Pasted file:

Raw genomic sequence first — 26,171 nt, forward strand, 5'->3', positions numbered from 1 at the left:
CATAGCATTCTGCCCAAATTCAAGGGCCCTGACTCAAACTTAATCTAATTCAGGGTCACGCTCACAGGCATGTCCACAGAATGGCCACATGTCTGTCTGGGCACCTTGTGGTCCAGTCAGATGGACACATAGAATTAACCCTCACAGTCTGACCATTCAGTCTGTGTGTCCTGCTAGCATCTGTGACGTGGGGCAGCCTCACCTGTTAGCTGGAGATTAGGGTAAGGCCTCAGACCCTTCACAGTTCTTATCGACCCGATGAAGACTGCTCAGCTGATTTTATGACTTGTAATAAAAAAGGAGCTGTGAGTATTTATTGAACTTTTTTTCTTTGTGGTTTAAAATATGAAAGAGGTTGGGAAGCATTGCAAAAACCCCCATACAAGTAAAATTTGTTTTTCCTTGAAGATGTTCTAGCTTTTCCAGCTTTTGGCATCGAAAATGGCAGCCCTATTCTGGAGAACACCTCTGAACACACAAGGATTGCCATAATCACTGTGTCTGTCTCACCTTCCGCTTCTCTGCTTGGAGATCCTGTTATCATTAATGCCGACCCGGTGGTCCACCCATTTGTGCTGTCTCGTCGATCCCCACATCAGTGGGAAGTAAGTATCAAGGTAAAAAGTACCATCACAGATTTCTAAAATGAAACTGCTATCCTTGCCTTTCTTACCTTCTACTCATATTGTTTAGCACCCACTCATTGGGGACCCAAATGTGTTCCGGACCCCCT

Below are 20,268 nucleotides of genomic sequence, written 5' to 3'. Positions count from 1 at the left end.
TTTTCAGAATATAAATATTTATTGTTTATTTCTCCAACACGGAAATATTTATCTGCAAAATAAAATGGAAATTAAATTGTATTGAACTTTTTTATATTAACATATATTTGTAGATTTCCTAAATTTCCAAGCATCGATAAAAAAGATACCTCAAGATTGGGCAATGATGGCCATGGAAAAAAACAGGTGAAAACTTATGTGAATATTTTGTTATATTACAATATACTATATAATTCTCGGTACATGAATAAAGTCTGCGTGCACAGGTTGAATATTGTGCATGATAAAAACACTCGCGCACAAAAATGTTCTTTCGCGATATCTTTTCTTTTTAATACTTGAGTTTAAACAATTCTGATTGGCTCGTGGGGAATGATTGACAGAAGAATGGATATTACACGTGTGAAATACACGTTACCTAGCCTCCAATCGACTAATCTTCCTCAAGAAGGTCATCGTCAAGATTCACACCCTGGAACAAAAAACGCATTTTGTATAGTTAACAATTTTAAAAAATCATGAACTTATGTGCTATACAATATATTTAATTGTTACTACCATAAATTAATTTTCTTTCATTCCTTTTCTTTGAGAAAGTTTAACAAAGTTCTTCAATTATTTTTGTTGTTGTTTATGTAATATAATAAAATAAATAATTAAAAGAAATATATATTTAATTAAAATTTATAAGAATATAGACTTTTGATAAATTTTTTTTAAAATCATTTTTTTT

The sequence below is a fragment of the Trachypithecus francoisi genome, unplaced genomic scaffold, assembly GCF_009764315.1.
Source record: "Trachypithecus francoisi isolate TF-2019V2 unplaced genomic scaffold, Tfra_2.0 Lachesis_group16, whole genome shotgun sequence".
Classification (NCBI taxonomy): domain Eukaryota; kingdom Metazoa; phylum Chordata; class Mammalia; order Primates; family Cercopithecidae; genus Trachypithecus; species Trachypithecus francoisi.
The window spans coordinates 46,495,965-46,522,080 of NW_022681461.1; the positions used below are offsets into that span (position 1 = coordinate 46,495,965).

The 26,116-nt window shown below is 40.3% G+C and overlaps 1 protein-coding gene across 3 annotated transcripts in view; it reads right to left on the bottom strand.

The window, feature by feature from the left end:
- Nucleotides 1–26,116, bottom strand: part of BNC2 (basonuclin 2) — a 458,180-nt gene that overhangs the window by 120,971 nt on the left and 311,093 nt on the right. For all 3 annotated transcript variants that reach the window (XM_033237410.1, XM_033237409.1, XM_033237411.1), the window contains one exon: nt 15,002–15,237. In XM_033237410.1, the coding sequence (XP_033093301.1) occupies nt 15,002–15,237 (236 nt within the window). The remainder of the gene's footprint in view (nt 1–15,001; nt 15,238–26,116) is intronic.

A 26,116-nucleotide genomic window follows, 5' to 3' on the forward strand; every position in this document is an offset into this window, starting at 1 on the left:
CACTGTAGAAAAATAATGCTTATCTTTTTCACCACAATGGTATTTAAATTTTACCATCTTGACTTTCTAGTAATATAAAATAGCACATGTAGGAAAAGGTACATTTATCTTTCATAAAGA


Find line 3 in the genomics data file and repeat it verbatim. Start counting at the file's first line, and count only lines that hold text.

Below are 20,268 nucleotides of genomic sequence, written 5' to 3'. Positions count from 1 at the left end.